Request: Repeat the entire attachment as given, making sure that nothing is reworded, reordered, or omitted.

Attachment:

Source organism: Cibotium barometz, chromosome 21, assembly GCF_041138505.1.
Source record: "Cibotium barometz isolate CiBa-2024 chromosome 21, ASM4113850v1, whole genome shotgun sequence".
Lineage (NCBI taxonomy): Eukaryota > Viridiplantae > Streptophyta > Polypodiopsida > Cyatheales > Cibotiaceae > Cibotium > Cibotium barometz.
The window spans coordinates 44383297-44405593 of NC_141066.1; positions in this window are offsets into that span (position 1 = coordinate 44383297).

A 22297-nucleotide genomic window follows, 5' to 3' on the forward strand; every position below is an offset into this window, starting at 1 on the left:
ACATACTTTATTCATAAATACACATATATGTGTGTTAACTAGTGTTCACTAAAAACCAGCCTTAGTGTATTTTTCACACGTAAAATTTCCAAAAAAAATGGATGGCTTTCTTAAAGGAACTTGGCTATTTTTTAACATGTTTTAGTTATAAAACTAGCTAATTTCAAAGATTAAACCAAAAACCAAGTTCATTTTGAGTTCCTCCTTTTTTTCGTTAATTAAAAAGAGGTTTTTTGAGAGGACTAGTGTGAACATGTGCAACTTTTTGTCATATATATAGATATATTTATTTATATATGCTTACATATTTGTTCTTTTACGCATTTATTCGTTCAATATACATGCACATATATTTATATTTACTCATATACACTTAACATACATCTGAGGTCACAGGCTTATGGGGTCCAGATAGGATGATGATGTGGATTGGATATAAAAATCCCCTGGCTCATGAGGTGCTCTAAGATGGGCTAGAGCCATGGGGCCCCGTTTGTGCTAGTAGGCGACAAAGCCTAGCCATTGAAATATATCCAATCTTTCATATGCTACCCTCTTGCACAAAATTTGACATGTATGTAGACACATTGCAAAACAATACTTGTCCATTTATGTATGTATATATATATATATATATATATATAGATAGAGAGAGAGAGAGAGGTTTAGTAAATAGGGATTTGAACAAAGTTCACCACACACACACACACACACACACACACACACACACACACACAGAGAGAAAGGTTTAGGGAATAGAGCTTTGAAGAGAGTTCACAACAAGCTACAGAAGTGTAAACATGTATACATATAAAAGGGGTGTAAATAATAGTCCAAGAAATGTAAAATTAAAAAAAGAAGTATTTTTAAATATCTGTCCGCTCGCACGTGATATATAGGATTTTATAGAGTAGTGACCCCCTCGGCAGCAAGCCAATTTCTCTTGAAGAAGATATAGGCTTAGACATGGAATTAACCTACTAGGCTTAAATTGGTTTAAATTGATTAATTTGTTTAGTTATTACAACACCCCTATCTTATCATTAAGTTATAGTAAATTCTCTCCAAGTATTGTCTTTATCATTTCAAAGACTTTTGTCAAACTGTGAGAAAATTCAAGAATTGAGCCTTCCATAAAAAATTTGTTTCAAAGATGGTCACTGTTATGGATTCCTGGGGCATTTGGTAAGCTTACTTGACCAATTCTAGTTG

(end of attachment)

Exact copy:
Source organism: Cibotium barometz, chromosome 21, assembly GCF_041138505.1.
Source record: "Cibotium barometz isolate CiBa-2024 chromosome 21, ASM4113850v1, whole genome shotgun sequence".
Lineage (NCBI taxonomy): Eukaryota > Viridiplantae > Streptophyta > Polypodiopsida > Cyatheales > Cibotiaceae > Cibotium > Cibotium barometz.
The window spans coordinates 44383297-44405593 of NC_141066.1; positions in this window are offsets into that span (position 1 = coordinate 44383297).

A 22297-nucleotide genomic window follows, 5' to 3' on the forward strand; every position below is an offset into this window, starting at 1 on the left:
ACATACTTTATTCATAAATACACATATATGTGTGTTAACTAGTGTTCACTAAAAACCAGCCTTAGTGTATTTTTCACACGTAAAATTTCCAAAAAAAATGGATGGCTTTCTTAAAGGAACTTGGCTATTTTTTAACATGTTTTAGTTATAAAACTAGCTAATTTCAAAGATTAAACCAAAAACCAAGTTCATTTTGAGTTCCTCCTTTTTTTCGTTAATTAAAAAGAGGTTTTTTGAGAGGACTAGTGTGAACATGTGCAACTTTTTGTCATATATATAGATATATTTATTTATATATGCTTACATATTTGTTCTTTTACGCATTTATTCGTTCAATATACATGCACATATATTTATATTTACTCATATACACTTAACATACATCTGAGGTCACAGGCTTATGGGGTCCAGATAGGATGATGATGTGGATTGGATATAAAAATCCCCTGGCTCATGAGGTGCTCTAAGATGGGCTAGAGCCATGGGGCCCCGTTTGTGCTAGTAGGCGACAAAGCCTAGCCATTGAAATATATCCAATCTTTCATATGCTACCCTCTTGCACAAAATTTGACATGTATGTAGACACATTGCAAAACAATACTTGTCCATTTATGTATGTATATATATATATATATATATATATAGATAGAGAGAGAGAGAGAGGTTTAGTAAATAGGGATTTGAACAAAGTTCACCACACACACACACACACACACACACACACACACACACACACAGAGAGAAAGGTTTAGGGAATAGAGCTTTGAAGAGAGTTCACAACAAGCTACAGAAGTGTAAACATGTATACATATAAAAGGGGTGTAAATAATAGTCCAAGAAATGTAAAATTAAAAAAAGAAGTATTTTTAAATATCTGTCCGCTCGCACGTGATATATAGGATTTTATAGAGTAGTGACCCCCTCGGCAGCAAGCCAATTTCTCTTGAAGAAGATATAGGCTTAGACATGGAATTAACCTACTAGGCTTAAATTGGTTTAAATTGATTAATTTGTTTAGTTATTACAACACCCCTATCTTATCATTAAGTTATAGTAAATTCTCTCCAAGTATTGTCTTTATCATTTCAAAGACTTTTGTCAAACTGTGAGAAAATTCAAGAATTGAGCCTTCCATAAAAAATTTGTTTCAAAGATGGTCACTGTTATGGATTCCTGGGGCATTTGGTAAGCTTACTTGACCAATTCTAGTTG